The investment is not the only requirement for an E-2 visa. It is also necessary that the investment be made by a citizen of a treaty country or by a company controlled by a citizen of a treaty country (or another country where it is possible to apply for an E-2 visa). With regards to the control requirement, often time it is stated that the individual requesting the E-2 visa must possess at least 50.1% of the shares of the company. This does not correspond to the truth in cases where the company is managed by one or more managers, rather than directly by its members; in fact, the requirement that the applicant manages the E-2 visa can also be demonstrated through his position as a manager, as well as that of a member. It is also possible to demonstrate management through negative control; in fact, if the company has only two members and each owns 50% of the shares, each member counts with the same power to make decisions, and is able to immobilize the other by simply voting on the contrary to each other. This situation is defined as "negative control" and is considered sufficient to obtain the E-2 visa for each investors.

Other requirements for the E-2 visa are: that the investment arises from the country of origin (Spain, Colombia, Italy, etc.), that it has already been carried out partially (and not only planned); that the company has already opened or is about to open; that the business activity allows to obtain a substantial profit, not only to guarantee the mere existence of those who manage it. In conclusion, it is also possible to immobilize the amount to invest, conditioning it to visa approval. The E-2 visa has a maximum initial duration of 5 years, but is renewable continuously, as long as the commercial activity persists.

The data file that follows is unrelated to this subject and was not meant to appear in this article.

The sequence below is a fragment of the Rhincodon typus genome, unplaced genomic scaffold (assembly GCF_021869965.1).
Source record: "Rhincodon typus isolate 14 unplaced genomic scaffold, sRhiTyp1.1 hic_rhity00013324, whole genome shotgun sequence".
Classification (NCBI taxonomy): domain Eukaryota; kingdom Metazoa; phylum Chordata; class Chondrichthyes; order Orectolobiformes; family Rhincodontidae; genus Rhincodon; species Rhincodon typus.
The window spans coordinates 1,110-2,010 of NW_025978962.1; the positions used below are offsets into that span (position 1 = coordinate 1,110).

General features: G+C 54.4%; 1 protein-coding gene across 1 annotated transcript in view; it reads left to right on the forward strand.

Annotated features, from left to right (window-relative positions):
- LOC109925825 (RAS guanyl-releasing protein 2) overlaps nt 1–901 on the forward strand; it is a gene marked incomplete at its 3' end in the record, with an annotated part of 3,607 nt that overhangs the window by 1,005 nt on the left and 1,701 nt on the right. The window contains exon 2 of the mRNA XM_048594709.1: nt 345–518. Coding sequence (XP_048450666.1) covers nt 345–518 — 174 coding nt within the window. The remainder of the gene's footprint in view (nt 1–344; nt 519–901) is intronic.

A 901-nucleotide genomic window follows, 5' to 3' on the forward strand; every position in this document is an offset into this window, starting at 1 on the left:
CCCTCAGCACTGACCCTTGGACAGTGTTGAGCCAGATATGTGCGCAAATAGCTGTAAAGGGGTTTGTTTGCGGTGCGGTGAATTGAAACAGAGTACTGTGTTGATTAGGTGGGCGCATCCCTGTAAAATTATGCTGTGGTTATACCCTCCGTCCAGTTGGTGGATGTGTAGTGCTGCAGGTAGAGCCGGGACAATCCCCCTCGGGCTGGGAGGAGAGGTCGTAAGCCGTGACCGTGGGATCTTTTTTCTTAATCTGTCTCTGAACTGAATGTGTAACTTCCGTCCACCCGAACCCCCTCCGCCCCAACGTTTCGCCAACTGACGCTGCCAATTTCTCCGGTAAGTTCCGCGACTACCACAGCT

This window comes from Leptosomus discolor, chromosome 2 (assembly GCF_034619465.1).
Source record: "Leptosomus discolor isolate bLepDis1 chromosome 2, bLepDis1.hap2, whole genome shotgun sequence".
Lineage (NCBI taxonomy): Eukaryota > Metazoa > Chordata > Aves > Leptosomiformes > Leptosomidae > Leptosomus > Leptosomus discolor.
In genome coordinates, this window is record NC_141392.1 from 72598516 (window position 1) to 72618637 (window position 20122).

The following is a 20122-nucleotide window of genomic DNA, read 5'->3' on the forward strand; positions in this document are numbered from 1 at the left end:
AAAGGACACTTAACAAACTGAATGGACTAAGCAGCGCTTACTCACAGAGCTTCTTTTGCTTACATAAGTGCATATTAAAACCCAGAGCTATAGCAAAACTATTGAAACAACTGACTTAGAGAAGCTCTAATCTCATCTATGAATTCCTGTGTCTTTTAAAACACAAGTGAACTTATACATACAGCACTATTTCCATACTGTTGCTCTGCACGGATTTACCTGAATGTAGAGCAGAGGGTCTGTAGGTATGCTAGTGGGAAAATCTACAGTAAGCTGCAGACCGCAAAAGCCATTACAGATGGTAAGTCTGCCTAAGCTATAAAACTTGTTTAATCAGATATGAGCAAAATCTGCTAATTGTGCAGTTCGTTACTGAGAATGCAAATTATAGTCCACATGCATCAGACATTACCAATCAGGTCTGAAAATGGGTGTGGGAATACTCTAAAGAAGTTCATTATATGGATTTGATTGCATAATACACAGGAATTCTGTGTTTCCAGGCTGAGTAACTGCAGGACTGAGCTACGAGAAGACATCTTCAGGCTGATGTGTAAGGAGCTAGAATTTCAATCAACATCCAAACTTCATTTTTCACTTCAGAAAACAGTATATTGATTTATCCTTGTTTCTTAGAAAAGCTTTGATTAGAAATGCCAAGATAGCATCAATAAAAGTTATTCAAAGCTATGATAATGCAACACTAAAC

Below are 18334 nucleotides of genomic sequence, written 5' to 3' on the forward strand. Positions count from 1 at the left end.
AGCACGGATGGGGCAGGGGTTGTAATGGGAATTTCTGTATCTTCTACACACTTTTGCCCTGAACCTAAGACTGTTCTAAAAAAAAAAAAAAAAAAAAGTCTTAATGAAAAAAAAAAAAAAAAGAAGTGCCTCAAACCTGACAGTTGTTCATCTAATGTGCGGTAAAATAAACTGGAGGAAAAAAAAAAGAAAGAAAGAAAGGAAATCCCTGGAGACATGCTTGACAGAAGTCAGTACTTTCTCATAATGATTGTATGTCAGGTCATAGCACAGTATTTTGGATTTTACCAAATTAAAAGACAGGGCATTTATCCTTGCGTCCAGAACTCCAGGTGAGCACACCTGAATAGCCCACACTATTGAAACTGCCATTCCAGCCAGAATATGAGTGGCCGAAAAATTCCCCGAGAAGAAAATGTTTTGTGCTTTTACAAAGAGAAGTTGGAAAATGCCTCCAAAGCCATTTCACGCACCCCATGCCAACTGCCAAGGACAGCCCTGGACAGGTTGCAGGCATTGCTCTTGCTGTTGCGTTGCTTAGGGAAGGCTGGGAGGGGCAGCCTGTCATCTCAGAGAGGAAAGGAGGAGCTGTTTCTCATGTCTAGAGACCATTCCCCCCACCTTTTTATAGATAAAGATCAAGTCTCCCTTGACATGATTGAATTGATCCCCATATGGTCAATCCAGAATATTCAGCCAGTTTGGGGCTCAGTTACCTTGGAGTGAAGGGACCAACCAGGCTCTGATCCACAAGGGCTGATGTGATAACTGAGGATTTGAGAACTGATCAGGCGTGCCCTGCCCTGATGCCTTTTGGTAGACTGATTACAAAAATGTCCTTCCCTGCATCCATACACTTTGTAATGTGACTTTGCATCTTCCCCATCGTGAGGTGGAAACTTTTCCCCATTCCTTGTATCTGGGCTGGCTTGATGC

Nationals employed by the E-1 or E-2 visa holders:

Each individual holder of an E-1 or E-2 visa can hire one or more individuals of the same nationality to work as managers or specialized employees in their own company, sponsoring them for a visa as employees.

Although the legal definition of manager and specialized employee is the same used for L visas (see the page dedicated to the L visa for more information), in the case of E visas, this definition is interpreted more broadly, which allows framing various types of workers such as managers or specialists. Even a very young individual with low qualifications may be able to obtain a visa as a manager, as long as it is possible to demonstrate that once he has obtained the E visa, he will be holding some directive functions. Similarly, an individual who can fulfill specific functions, even if not particularly specialized, can be considered a specialist; for example, a generic cook, without any particular specializations. Therefore, in the case of E visas for employees, any professional certificate, training and experience, is certainly useful, but do not play a crucial or essential role such as in the case of L visas (see the section on L visas to understand the difference). The E-1 or E-2 specialized employee visa has a maximum initial duration of 5 years, continuously renewable, so long as the commercial activity persists and as long as the employee continues to work.


Family Members of E-1/E-2 Visa Holders (Principal and Employees):